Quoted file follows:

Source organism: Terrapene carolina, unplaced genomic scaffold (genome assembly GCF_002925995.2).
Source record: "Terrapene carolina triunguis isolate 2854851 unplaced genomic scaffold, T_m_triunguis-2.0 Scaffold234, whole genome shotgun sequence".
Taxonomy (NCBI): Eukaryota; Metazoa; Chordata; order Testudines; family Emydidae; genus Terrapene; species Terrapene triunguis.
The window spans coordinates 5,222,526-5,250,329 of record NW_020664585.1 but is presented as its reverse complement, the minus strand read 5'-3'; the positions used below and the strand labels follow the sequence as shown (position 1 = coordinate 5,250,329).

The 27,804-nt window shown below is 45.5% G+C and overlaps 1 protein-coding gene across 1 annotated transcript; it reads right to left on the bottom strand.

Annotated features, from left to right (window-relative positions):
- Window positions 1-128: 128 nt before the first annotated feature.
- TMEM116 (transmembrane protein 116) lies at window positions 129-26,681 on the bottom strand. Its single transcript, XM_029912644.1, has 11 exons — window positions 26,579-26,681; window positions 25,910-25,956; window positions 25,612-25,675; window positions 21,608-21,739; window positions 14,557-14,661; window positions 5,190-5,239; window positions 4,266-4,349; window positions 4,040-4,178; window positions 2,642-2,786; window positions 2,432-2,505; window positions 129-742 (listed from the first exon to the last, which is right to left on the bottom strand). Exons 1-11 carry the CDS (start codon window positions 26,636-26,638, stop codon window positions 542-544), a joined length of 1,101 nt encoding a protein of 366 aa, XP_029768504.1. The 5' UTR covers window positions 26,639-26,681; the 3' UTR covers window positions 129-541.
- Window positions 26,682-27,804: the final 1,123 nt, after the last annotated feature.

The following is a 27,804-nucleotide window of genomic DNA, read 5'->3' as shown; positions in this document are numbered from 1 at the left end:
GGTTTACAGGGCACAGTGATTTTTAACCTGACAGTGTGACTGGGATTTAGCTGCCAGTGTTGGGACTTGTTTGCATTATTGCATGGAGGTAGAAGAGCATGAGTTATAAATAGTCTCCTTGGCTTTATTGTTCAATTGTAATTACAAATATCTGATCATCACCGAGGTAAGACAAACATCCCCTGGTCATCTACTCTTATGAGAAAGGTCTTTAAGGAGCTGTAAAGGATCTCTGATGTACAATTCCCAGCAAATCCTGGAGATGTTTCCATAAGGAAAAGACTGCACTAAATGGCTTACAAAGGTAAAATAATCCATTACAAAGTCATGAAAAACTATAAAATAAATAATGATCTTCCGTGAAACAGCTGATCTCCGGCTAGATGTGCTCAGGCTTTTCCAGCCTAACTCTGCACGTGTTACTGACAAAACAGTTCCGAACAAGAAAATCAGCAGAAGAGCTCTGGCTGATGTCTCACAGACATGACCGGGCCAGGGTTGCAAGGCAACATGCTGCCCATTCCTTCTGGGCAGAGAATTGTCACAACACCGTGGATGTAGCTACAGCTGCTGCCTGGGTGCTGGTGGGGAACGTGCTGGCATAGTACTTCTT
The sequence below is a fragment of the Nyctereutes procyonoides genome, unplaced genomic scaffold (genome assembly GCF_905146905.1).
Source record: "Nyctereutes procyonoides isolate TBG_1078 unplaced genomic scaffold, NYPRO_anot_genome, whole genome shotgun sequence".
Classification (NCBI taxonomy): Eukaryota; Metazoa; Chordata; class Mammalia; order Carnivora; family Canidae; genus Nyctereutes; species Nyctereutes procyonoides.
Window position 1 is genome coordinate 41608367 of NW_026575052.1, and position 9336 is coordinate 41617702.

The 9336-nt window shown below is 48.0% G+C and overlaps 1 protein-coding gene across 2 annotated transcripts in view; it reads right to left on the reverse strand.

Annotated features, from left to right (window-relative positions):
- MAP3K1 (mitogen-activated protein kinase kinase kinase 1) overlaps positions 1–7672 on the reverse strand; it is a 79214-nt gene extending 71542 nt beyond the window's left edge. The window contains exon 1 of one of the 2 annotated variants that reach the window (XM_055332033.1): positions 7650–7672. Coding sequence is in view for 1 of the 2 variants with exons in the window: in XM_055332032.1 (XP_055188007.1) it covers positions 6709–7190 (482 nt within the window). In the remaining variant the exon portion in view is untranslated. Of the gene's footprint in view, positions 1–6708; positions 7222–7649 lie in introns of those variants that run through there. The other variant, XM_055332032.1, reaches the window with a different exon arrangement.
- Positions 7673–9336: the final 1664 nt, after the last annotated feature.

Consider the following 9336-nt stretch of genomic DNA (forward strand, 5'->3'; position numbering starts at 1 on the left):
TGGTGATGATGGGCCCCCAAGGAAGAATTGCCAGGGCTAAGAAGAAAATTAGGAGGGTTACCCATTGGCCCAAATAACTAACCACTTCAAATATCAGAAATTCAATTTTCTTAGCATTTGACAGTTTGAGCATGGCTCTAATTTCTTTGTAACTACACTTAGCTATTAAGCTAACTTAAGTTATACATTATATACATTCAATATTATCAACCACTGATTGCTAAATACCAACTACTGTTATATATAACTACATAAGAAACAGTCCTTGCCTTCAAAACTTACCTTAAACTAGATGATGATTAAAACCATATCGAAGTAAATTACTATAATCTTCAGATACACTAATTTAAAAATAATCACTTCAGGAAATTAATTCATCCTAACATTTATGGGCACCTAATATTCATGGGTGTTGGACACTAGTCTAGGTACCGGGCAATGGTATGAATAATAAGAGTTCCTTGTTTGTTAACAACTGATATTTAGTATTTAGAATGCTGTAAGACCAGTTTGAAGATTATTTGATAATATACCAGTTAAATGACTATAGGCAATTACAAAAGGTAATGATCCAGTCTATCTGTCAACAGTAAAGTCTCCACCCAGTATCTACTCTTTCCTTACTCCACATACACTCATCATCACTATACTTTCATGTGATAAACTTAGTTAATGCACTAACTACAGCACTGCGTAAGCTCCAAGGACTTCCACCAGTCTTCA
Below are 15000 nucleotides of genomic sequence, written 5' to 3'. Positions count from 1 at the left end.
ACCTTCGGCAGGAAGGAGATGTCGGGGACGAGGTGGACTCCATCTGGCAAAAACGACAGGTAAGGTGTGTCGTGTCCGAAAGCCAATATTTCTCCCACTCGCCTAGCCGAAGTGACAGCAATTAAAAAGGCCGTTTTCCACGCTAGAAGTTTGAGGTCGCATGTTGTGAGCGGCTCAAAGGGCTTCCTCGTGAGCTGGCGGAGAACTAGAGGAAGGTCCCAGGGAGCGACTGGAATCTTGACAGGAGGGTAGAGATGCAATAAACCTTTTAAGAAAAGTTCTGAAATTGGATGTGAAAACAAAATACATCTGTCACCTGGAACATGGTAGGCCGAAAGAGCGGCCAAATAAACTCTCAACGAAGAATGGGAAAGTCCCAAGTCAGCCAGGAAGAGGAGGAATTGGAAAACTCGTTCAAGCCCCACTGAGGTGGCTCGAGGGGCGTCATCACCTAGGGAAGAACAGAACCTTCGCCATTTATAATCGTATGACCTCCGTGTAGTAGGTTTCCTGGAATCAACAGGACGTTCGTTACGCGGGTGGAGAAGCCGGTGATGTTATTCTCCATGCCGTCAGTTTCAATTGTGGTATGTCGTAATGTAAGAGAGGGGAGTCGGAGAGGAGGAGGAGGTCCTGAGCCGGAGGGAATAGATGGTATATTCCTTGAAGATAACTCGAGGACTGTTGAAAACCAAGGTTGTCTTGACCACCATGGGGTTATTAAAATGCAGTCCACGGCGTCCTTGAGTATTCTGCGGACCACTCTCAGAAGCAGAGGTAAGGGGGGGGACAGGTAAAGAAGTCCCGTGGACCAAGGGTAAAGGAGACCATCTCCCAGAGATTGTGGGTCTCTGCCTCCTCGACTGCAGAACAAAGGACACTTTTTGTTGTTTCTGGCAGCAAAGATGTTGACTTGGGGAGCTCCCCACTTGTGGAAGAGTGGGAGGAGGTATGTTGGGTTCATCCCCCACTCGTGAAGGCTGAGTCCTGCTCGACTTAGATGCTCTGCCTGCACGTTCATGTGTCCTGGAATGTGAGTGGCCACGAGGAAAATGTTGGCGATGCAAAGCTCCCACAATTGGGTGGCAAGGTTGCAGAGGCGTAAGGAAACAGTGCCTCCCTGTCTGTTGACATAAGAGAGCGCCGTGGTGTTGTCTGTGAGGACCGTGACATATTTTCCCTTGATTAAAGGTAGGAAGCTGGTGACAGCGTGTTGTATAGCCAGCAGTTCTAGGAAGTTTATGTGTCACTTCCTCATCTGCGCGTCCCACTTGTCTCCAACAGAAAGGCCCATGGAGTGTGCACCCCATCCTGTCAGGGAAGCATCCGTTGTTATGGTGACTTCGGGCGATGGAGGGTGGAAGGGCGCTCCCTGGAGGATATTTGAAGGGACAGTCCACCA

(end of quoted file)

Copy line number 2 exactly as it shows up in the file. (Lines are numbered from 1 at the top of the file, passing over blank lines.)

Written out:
Source record: "Terrapene carolina triunguis isolate 2854851 unplaced genomic scaffold, T_m_triunguis-2.0 Scaffold234, whole genome shotgun sequence".